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NNEDV staff LySaundra Campbell
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The Art of Being a Dangerous Woman: Honoring bell hooks and Critical Thinking

July 14, 2016

In 2015, the National Network to End Domestic Violence (NNEDV) re-imagined and re-launched our online store. We worked as a team to develop product ideas that channel the core of the work we do. We decided unanimously to honor pioneering women that have had an impact on our lives through one such product, our “Feminists&Me” tee. In 2016, we are honoring each woman through our “Spotlight on Feminists” series. See the rest of the posts here.

Aunties. Most of us have them. They are the women who give some of the same advice as your parents, but in a manner that is much more receptive. As children we see them as interesting and fun, not rigid and strict like concerned parents. But aunties are also concerned. They have no problem speaking their mind, and acting as surrogate mothers if needed. Growing up, I had plenty of aunties, and not just the ones from my large family. A number of inspirational Black women in the world, who I didn’t know directly but greatly impacted me, were given the endearing title which spans beyond bloodlines. They set an example for me as a young girl, and in many ways I aspired to be like them. My list of aunties includes a number of entertainment figures, scholars, groundbreaking women in STEM careers, and writers; but the one we honor today is bell hooks, one of many women featured on NNEDV’s “Feminists&Me” tee.

Bell Hooks quote: I am passionate about everything in my life- first and foremost, passionate about ideas. And that's a dangerous person to be in society not just because I'm woman, but because it's such a fundamentally, anti-intellectual, anti-critical thinking society.

Born Gloria Jean Watkins, bell hooks was one of my early insights into feminism. I read two of her works, Feminism is for Everybody and Feminist Theory: From Margin to Center during my earlier years in college, both which forever changed my view on women’s rights, and in particular women of color in the feminist movement. Before reading hooks, I was not aware of what it meant to be Black and feminist outside the stories of some of my favorite fictional authors like Zora Neale Hurston, Alice Walker, and Toni Morrison, who was also the focus of hooks’ doctoral thesis. I was under the assumption that I needed to choose an alliance to either race or sex, but it could not be both. However, hooks’ critical literature on the intersectionality of racism and sexism proved to me that it was possible to be both – proudly Black and proudly woman.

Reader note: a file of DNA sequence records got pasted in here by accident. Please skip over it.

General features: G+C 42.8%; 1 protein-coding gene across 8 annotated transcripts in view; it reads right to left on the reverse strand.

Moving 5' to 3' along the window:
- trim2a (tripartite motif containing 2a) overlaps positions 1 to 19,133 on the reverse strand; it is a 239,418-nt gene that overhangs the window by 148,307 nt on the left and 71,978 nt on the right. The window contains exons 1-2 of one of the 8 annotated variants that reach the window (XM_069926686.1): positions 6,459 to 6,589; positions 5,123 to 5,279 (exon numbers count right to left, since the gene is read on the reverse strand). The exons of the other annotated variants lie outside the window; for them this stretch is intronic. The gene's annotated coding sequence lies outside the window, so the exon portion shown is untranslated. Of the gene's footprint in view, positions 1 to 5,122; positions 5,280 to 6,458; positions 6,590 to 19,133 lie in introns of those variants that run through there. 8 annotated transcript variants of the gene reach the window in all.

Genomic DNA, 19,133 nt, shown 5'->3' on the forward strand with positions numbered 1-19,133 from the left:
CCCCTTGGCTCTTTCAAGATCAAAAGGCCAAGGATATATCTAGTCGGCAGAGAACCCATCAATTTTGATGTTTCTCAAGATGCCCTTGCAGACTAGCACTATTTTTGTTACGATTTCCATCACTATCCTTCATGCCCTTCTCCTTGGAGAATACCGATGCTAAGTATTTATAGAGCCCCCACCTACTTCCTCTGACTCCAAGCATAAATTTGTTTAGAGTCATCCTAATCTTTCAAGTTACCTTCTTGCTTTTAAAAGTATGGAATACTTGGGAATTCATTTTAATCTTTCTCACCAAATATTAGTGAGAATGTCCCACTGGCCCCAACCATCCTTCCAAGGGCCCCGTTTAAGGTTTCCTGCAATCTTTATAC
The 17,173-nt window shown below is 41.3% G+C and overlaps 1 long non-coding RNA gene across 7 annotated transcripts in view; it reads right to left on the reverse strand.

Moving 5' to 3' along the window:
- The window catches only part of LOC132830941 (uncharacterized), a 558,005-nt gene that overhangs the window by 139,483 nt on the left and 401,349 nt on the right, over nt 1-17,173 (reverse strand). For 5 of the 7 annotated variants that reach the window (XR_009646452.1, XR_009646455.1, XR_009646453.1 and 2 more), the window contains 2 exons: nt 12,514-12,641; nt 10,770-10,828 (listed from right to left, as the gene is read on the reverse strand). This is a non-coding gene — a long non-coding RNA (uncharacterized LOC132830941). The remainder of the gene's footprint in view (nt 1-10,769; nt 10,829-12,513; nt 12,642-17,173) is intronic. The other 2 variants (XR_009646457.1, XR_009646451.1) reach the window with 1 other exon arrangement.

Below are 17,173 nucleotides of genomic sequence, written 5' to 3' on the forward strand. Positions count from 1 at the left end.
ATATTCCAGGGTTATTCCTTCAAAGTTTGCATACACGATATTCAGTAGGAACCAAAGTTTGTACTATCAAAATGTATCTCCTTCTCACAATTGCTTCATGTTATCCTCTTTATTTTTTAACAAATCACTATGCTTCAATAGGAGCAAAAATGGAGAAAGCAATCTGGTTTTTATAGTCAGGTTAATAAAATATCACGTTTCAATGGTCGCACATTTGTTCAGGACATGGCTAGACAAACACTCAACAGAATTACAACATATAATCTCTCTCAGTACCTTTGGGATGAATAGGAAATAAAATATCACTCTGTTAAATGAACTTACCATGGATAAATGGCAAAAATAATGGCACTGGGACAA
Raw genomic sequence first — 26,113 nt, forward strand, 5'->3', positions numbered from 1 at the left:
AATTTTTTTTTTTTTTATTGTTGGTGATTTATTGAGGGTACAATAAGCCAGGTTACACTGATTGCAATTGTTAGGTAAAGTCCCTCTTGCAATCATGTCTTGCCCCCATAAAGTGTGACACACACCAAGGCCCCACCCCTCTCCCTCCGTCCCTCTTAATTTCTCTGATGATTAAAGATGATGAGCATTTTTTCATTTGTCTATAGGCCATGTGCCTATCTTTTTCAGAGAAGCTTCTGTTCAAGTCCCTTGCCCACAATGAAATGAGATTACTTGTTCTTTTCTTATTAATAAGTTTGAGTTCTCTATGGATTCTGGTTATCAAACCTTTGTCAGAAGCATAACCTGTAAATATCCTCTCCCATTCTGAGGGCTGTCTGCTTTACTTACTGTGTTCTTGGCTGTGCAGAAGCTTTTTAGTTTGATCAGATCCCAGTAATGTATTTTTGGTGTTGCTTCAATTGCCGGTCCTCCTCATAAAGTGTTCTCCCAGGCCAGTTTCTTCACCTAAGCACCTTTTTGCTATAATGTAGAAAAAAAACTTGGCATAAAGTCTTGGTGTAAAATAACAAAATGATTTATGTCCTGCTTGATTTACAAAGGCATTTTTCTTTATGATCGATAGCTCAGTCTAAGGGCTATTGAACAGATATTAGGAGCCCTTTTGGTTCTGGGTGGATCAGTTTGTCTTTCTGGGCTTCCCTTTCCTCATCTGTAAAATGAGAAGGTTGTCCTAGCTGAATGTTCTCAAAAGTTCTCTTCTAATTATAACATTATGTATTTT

Much of bell hooks’ critique radically introduces an ideology that prompts diversity inclusion within the feminist movement. hooks’ ideology was influenced by Sojourner Truth, whose “Ain’t I a Woman” speech inspired hooks’ first book (1981) of the same title. This groundbreaking book, and much of hooks’ work, focuses on the historical impact of sexism and racism on Black women by bringing issues of racism to the forefront of the feminist movement during the second wave. Much of hooks’ work critiques a disregard for issues of class and race within feminism and the ways in which white-supremacist-capitalist-patriarchy affects Black women through the media’s portrayal of Black women, education injustice, and the devaluation of Black womanhood.

She has authored dozens of books, including memoirs, children’s books, and poetry collections. Through numerous critical analyses, she continues striving to redefine and restructure the cultural framework of power, one that “does not find oppression of others necessary” (Feminist Theory: From Margin to Center, 1984).

“As long as women are using class or race power to dominate other women, feminist sisterhood cannot be fully realized” –bell hooks, Feminism is for Everybody (2000)

Her efforts in the academic world are continued through collegiate residencies and the bell hooks Institute, which was founded in 2014 in Berea, Kentucky. The Institute brings a diverse group of scholars and thinkers into the local community members to study, learn, and engage in critical dialogue. Many activists, including Laverne Cox, Gloria Steinem, Michele Wallace, and Cornel West, have participated in these conversations which cover such topics as spirituality, sexuality, and masculinity.

Aunties have that cool factor. They provide wisdom that we may not want to take from other figures from the generation before us. Sometimes, we may not see eye to eye, but we cannot deny that they possess a bold and inspirational message to us all. Even hooks’ controversial views of pop superstar, Beyoncé, challenge us all to free ourselves in the way we think, stating that “one can critique yet still admire,” a statement that speaks volumes of her work on intersectionality and addressing the complex viewpoints and needs of those in the feminist movement.

One of NNEDV’s missions is to strengthen domestic violence advocacy at every level by providing training and technical assistance, innovative programs, and resources that address the intersections of domestic violence and other issues, including HIV/AIDS, economic justice, technology safety, legal information, and transitional housing. Our goal to create a social, political, and economic environment in which violence against women no longer exists, is a direct extension of bell hooks’ ideology of intersectional feminism.

By LySaundra Campbell, Development and Communications Intern

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